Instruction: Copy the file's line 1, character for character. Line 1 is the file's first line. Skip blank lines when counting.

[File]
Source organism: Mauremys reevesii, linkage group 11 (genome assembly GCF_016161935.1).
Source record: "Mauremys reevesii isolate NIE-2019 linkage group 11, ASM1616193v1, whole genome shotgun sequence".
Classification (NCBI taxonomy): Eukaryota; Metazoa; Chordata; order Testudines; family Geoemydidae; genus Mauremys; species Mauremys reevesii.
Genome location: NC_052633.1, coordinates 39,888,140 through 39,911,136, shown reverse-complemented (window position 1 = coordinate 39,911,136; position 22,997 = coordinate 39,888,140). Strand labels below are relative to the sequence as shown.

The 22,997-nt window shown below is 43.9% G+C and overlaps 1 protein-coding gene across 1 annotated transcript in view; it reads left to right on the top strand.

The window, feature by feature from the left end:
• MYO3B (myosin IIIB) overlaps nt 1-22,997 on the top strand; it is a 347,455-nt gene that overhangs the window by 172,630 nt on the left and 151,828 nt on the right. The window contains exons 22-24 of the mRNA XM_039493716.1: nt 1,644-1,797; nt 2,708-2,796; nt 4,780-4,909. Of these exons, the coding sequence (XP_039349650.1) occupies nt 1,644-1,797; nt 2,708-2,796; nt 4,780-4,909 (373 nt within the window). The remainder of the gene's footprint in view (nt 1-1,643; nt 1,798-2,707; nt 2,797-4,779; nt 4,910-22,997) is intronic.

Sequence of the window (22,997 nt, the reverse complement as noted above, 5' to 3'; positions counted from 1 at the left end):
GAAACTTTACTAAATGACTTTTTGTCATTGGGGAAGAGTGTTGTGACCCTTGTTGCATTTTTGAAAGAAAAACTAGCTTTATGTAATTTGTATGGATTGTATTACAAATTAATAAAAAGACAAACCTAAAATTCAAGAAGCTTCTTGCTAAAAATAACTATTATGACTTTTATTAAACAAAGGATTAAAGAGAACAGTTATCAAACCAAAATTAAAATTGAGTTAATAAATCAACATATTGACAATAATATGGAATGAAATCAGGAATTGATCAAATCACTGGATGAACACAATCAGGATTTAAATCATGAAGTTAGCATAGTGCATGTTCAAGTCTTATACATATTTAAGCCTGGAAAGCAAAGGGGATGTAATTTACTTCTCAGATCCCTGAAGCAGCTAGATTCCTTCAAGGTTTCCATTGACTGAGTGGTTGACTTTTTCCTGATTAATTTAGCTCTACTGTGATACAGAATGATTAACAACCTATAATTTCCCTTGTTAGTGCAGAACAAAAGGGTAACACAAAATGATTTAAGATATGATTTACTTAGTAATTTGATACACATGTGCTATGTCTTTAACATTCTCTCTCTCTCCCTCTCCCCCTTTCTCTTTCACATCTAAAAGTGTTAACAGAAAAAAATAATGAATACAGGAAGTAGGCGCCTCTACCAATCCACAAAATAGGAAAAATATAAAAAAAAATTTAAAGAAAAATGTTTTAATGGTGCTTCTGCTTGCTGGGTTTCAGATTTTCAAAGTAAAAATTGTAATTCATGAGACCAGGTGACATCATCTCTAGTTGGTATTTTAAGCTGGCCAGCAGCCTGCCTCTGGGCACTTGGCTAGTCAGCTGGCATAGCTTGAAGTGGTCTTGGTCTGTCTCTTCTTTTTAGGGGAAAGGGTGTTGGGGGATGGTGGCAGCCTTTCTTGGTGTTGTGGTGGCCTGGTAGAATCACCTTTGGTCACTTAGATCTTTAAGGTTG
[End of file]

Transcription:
Source organism: Mauremys reevesii, linkage group 11 (genome assembly GCF_016161935.1).